Not really! Maybe piano, I’d have to get better at piano. I can only play “Virtual Insanity” by Jamiroquai.
You mentioned that you’re based in Baltimore, Maryland…is it accurate to assume that your name is related to Silver Spring, Maryland?
Yes! I was born in Tacoma Park, which I think is technically part of Silver Spring. I had this long list of names for bands or songs or whatever, and they won’t all get used, but I came up with Spring Silver. For those in the know, it’s kind of cheeky, but for those who don’t know, it’s just an interesting-sounding phrase.
Honestly, most of the shows that I’ve been playing are still around D.C. I’ve been going to a lot of shows, and we’re going to start playing shows in the area soon. In terms of going to shows, I’ve been getting a lot out of it, but in terms of gigging, everything is upcoming.
I noticed you’ve released animated shorts with your music that you created yourself. Is animation a hobby for you?
Yeah, I really love animation. I went to college for animation, I have a B.F.A. in that. I’ve been trying to find the time to work on animations and use the music as an excuse to expand on my voice as an animator, but it’s so hard. It’s really difficult, and doing it with other people is difficult, but doing it by yourself is just an immense task. So moving forward, if I did it I would hope to have some sort of crew and some sort of budget. It’s a hope.
Animation is such a laborious craft, and it takes so much grit to make something come together; I think creating an album is such a tedious, laborious project, too. Coming from these different disciplines, how do your art practices influence each other?
I think if you have an underlying respect for whatever medium you’re in, that helps to make something that you at least think is good. Having an understanding that it’s a lot of work, a lot of thought, a lot of theorizing about how this thing is going to be built, and how it could potentially turn out and how it has changed from your conception of it. I think the more projects I finish, the more I learn about trying to balance my obsessive detail orientation with trying to have a very clear end result in mind, trying to figure out the best workflow to have.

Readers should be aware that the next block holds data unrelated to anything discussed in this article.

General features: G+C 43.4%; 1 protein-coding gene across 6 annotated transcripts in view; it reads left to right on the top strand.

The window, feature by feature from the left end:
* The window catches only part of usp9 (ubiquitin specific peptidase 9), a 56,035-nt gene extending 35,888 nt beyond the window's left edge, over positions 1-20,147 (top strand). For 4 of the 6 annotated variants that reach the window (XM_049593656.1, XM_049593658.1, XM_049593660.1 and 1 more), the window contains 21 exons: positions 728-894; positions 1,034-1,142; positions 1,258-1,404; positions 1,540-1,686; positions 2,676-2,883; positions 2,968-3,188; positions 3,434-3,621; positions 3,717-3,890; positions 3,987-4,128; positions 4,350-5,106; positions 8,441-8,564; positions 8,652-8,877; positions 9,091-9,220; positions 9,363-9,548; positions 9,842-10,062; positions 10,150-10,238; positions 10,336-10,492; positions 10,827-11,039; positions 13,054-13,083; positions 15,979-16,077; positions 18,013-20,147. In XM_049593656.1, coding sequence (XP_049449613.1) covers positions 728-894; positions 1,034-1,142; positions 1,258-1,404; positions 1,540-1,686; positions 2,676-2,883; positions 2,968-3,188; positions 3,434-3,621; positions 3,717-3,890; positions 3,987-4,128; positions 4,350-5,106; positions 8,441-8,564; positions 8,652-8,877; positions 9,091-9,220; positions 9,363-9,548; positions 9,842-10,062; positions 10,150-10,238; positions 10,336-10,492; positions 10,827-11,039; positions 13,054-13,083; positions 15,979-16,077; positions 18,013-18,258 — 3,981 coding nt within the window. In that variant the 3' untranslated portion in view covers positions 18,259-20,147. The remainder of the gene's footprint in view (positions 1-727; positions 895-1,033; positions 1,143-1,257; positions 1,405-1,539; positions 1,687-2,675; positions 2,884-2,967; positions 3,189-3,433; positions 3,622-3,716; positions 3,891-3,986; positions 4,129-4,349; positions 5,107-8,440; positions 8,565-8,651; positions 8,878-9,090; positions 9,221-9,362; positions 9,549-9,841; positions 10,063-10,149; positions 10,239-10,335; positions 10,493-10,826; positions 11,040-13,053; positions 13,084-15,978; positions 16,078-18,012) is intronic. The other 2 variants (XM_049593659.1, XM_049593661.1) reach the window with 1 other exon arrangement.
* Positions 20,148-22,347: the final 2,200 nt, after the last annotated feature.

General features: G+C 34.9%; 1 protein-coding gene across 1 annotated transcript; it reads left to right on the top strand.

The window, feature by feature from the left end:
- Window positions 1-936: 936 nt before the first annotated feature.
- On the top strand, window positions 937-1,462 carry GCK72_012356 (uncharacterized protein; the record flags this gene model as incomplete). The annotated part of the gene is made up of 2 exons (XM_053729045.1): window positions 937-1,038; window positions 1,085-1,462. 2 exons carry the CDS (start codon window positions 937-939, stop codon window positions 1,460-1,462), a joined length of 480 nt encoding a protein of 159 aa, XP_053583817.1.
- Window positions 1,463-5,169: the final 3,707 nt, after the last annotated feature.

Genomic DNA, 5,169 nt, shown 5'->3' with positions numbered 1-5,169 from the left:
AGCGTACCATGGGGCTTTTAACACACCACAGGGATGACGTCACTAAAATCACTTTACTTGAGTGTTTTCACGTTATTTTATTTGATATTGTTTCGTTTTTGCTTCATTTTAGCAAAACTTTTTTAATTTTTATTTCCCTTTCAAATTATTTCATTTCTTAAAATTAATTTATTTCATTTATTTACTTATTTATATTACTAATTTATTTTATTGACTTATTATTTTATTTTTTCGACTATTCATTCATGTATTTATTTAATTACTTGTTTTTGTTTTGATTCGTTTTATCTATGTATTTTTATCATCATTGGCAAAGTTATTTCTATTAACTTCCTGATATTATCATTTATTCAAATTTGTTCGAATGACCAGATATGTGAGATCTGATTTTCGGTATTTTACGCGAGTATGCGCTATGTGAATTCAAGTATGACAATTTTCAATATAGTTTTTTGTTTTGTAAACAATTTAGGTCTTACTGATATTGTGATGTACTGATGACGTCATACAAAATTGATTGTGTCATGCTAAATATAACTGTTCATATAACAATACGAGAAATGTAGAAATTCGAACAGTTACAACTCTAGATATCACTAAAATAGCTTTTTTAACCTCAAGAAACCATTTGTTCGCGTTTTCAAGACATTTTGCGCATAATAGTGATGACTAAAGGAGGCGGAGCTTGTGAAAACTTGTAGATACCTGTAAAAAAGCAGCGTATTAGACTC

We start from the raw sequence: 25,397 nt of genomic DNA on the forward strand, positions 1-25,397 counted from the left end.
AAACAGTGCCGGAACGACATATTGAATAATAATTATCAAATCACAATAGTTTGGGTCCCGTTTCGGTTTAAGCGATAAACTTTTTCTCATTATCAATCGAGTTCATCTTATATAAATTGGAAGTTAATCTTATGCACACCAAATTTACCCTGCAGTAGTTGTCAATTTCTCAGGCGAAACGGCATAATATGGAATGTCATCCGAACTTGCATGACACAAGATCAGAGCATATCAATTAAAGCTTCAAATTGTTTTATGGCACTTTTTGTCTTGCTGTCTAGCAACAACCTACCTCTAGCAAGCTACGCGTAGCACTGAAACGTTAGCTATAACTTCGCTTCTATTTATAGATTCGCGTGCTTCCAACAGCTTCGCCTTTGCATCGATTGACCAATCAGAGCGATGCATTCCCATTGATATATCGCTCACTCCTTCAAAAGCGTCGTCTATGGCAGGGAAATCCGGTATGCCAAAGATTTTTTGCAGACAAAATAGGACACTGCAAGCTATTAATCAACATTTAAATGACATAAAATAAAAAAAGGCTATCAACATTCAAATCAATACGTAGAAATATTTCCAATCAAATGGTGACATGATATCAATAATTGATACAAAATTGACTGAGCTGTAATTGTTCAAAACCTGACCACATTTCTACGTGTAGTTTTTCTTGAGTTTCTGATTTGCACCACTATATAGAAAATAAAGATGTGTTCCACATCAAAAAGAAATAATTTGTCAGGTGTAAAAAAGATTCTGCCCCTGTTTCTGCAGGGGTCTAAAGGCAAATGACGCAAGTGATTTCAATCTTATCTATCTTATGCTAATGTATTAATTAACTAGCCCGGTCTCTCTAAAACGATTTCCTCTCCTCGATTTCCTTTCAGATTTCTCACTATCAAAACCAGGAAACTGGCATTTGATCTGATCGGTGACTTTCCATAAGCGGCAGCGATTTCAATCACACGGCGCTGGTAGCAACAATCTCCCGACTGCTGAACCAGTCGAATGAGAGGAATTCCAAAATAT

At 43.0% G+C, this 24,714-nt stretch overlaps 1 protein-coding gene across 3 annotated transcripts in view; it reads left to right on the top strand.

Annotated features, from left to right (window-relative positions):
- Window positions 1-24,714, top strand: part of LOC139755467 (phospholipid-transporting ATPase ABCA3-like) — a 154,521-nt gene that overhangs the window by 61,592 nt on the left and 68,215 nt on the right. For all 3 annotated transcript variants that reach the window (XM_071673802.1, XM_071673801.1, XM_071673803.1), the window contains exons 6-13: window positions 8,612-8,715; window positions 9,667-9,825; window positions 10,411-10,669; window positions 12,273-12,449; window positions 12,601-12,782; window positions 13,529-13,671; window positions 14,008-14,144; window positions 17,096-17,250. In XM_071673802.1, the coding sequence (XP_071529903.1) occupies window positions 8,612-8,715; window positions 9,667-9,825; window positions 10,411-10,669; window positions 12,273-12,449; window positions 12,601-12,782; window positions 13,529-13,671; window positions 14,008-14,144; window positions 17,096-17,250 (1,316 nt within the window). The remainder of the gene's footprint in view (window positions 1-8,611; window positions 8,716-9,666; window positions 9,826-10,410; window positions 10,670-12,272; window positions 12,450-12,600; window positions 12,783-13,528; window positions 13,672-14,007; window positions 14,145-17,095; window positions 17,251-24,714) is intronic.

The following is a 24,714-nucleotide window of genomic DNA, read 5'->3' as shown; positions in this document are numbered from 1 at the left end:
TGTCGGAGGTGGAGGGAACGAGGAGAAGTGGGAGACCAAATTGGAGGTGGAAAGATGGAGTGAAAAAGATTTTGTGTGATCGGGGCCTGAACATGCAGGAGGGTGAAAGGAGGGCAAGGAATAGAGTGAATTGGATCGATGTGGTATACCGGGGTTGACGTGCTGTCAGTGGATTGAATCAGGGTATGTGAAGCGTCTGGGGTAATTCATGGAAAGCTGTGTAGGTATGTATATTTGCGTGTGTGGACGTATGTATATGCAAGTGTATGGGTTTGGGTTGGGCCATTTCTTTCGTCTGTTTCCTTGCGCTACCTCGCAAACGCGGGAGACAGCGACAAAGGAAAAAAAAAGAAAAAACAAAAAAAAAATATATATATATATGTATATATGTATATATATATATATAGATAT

Your music is full of experimentation; it’s cohesive, but you’re drawing inspiration from everywhere. I imagine it’s hard to find a balance between the cleaner big picture and throwing these smaller elements in there. It’s clear that you’re implementing all these different influences and fusing them together.
I’ve listened to so much music in my life – just a wild amount of different genres – and I think if I’m less concerned with trying to create a specific genre and more concerned with trying to create the sound that’s in my mind, divorced from everything else, that helps to parse it down. So, I’m working in a practical sense, but also based on intuition. My expectations aren’t based around a box that already exists, and more so just around something that I’m creating within myself that hopefully is a little bit new, or a little bit personal to my experience as a music listener throughout my life.
Are there any influences you can name on the new track?
When I was a teenager I was super into, and still am, IDM and Warp Records. And the synth textures are based on that, like Aphex Twin and Squarepusher. This is super obvious for any music nerd, but I do think that Radiohead did a pretty good job of balancing that stuff on Kid A. I’m always super into power pop, but that’s also very kind of heavy and noisy. Bands like Number Girl and Mass of the Fermenting Dregs – who we’re playing with when they come to the US in November, which is gonna be sick – the new Alvvays, Origami Angel…stuff where the hooks are very sticky, but there’s this power behind it, hence power-pop. For the quiet section, I was definitely influenced by Teen Dream-era Beach House.
Spring Silver’s latest single, “Gold Star”, is a marriage of K’s influences, a nearly eight-minute epic emblazoning their range through shapeshifting guitar riffs. “I don’t know what’s beautiful anymore,” they roar, “I only know what’s loud” — and thankfully, Spring Silver knows loud.